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The Judicial Branch - Mr. Blough s 9th Grade Civics Wiki

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					The Judicial Branch
     Chapter 12
 Civics – Mr. Blough
The United States has a
 dual court system:
- Federal Courts
- State Courts
          U.S. Courts
 Handle (have
  jurisdiction over)
  cases involving
  federal law and
  the
  Constitution.
State Courts
       Handle (have
        jurisdiction over)
        cases involving
        state matters
        or laws passed
        by states.
  Jurisdiction:
The authority to
 hear a case and
make a decision
     Original           Appellate
                        Jurisdiction
  Jurisdiction
                        Reviewing a
Ability to hear case   decision made by
  for the 1st time;      a lower court
 make a guilty/not       based on an
    guilty verdict           appeal
Powers of the Judicial
      Branch
Conduct
  Trials
Was the person
guilty? Not guilty?
   Was the law
     violated?
Interpret the
 Law
- Was the law broken?
- Is there a dispute over how a law is
  carried out?
- Does it violate the Constitution?
Hear
Appeals
Reviewing lower court
 decisions to determine if
 an error was made.
     Judicial Review
 Determining if the
  law goes against the
  Constitution
 If the law is
  unconstitutional, the
  law gets thrown out!
  Role of the Judicial
Branch in the System of
 Checks and Balances
        Judicial Checks
      Judicial Powers            Judicial Powers

         over the                   over the

    Legislative Branch         Executive Branch



The Judicial Branch can    The Judicial Branch can
  declare Congressional      declare executive acts
  laws unconstitutional.     unconstitutional.
  Checks on the Judicial Branch
 By the Executive      By the Legislative
       Branch                Branch:


 1) The president      1) The SENATE must
 chooses (appoints)     confirm presidential
    federal judges          appointments
2) Pardon, reprieve,     2) Impeachment
    amnesty, etc.
  The
Federal
 Court
System
 Types of Cases heard by Federal
             Courts:
 - Constitutional Disputes

 -Crime(s) committed on federal
  property – Post Office, National
  Parks, etc.
 Violation of federal laws
 Disputes between states
 Disputes involving foreign
  governments.
        U.S. District Courts
 Only Trial Court – Guilty or not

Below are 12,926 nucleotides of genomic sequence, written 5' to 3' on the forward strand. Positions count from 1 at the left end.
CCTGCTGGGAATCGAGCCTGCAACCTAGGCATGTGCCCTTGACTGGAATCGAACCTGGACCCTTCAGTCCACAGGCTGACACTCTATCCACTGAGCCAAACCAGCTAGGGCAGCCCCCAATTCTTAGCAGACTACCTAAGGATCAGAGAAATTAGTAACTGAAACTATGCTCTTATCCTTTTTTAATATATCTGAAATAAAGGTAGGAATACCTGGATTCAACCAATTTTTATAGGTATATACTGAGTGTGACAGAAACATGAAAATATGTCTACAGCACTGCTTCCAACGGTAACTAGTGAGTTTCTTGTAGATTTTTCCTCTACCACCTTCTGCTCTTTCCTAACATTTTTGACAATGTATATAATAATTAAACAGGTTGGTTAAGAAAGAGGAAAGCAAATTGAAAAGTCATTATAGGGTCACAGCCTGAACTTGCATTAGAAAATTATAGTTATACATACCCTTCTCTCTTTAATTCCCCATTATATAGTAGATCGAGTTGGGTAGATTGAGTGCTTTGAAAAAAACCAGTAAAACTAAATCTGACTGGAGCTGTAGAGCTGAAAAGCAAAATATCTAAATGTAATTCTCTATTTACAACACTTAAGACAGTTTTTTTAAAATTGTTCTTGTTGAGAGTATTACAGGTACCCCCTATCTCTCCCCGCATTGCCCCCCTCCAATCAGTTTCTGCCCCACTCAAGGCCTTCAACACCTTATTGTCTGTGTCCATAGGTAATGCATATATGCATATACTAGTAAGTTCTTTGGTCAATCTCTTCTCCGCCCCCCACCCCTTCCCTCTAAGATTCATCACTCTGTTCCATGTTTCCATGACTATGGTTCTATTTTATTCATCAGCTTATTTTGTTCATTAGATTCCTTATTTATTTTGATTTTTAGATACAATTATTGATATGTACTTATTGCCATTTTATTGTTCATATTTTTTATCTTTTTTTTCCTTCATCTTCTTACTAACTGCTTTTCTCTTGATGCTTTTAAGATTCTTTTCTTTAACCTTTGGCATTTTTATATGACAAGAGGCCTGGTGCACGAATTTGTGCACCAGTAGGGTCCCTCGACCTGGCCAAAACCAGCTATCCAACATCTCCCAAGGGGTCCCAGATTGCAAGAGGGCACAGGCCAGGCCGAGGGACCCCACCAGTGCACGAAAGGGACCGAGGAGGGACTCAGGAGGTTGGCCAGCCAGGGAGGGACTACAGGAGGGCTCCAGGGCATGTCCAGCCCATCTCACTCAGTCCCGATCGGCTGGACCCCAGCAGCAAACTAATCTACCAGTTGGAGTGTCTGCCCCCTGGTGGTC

guilty verdict
 Plaintiff:
       U.S. Government
 Defendant:
        Accused
 1 Judge
 Jury of peers
 Original Jurisdiction – where the
  case begins
                 District Courts
 Where most of the cases are held
   About 90% of cases start in district courts
   300,000 cases per year (criminal and civil)

 District courts have original jurisdiction **
   Original jurisdiction = to hear cases for the first time **

 District court judges are appointed by President and have
  lifetime terms
 Other people in District Courts
 Magistrate – person who issues court orders and has a pre-
  trial to determine whether a case should be taken to actual
  trial

 US Attorney – The lawyer on behalf of the U.S.
   In criminal cases, he/she will always be on the side of the
    prosecution

 Marshal – arrests suspects and delivers people to district
  courts
   Issue subpoenas - an order requiring you to go to trial
                US Appeals Court
 Where cases go after district courts

 Appellate jurisdiction –to hear cases that have already been
  decided in lower courts. Why?
     Wrong procedure
     Error on part of judge, jury, or lawyer
     New evidence brought forth
     Violation of the Constitution

 Lifetime appointments for judges
           An important note:
 Appeals courts ARE NOT deciding cases to determine
  whether the party is innocent or guilty

 INSTEAD, they’re trying to determine whether an error or
  mistake was made
   If so, the sentence can be revoked or changed
   Or, it could go to the Supreme Court
                 Appeals Cases
 There is no jury in an appeals case.

 Only the judges decide!
   U.S. Court of Appeals
 The accused can appeal to
  a higher court if they can
  find a legal reason to do
  so
 3 Justices (judges)
 No jury
 Appellate Jurisdiction
 Uphold or overturn
  decision
      U.S. Supreme Court
 Final court of appeals if unhappy with ruling in
  District Court of Appeals

 Meets in Washington, DC

 9 Justices

 No Jury

 Appellate jurisdiction

 Very little original jurisdiction
     U.S. Supreme Court
 Highest Court in the land
 The only court mentioned in
  Article III
 Judges (justices) appointed by
  the President and approved by
  the Senate
 Terms last a lifetime
 Can be impeached by Congress
     Judicial Review


Supreme Court’s power to determine if:
    1.) laws passed by Congress are
          constitutional (Article I)
2.) President’s actions are Constitutional
                 (Article II)
           Established the idea of
Marbury     judicial review (J.R)

  v.       Allowed the Supreme
            Court to determine J.R.
Madison    The first time that the
 1803       Supreme Court deemed a
            law unconstitutional
            (threw it out)
The Supreme Court exists to
  guard the Constitution. It
  checks the power of the
executive/legislative branches
   and interprets the law.

				
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